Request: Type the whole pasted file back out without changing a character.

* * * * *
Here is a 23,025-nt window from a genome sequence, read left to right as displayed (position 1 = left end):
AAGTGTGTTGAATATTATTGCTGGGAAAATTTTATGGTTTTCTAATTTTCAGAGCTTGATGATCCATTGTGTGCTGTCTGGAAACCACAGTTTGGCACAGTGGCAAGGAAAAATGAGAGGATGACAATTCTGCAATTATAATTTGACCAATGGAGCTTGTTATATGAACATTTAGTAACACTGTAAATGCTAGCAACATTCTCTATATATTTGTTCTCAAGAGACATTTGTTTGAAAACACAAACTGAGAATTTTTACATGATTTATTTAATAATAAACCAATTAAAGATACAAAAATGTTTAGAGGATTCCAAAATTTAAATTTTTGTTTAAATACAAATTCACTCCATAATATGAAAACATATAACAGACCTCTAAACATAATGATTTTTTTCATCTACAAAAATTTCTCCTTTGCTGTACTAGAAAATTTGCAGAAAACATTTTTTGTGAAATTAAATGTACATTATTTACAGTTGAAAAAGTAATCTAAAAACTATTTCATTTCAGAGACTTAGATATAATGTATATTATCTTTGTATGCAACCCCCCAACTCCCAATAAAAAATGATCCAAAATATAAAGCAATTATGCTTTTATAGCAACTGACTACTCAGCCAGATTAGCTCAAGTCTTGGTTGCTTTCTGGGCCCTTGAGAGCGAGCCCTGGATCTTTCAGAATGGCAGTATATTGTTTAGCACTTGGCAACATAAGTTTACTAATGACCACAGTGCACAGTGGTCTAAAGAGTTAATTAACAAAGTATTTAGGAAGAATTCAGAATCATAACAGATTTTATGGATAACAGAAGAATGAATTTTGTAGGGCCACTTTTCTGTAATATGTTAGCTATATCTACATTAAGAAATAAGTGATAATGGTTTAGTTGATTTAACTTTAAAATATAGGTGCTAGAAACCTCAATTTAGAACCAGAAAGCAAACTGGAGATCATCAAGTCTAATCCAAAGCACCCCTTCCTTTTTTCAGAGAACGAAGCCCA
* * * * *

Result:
Here is a 23,025-nt window from a genome sequence, read left to right as displayed (position 1 = left end):
AAGTGTGTTGAATATTATTGCTGGGAAAATTTTATGGTTTTCTAATTTTCAGAGCTTGATGATCCATTGTGTGCTGTCTGGAAACCACAGTTTGGCACAGTGGCAAGGAAAAATGAGAGGATGACAATTCTGCAATTATAATTTGACCAATGGAGCTTGTTATATGAACATTTAGTAACACTGTAAATGCTAGCAACATTCTCTATATATTTGTTCTCAAGAGACATTTGTTTGAAAACACAAACTGAGAATTTTTACATGATTTATTTAATAATAAACCAATTAAAGATACAAAAATGTTTAGAGGATTCCAAAATTTAAATTTTTGTTTAAATACAAATTCACTCCATAATATGAAAACATATAACAGACCTCTAAACATAATGATTTTTTTCATCTACAAAAATTTCTCCTTTGCTGTACTAGAAAATTTGCAGAAAACATTTTTTGTGAAATTAAATGTACATTATTTACAGTTGAAAAAGTAATCTAAAAACTATTTCATTTCAGAGACTTAGATATAATGTATATTATCTTTGTATGCAACCCCCCAACTCCCAATAAAAAATGATCCAAAATATAAAGCAATTATGCTTTTATAGCAACTGACTACTCAGCCAGATTAGCTCAAGTCTTGGTTGCTTTCTGGGCCCTTGAGAGCGAGCCCTGGATCTTTCAGAATGGCAGTATATTGTTTAGCACTTGGCAACATAAGTTTACTAATGACCACAGTGCACAGTGGTCTAAAGAGTTAATTAACAAAGTATTTAGGAAGAATTCAGAATCATAACAGATTTTATGGATAACAGAAGAATGAATTTTGTAGGGCCACTTTTCTGTAATATGTTAGCTATATCTACATTAAGAAATAAGTGATAATGGTTTAGTTGATTTAACTTTAAAATATAGGTGCTAGAAACCTCAATTTAGAACCAGAAAGCAAACTGGAGATCATCAAGTCTAATCCAAAGCACCCCTTCCTTTTTTCAGAGAACGAAGCCCA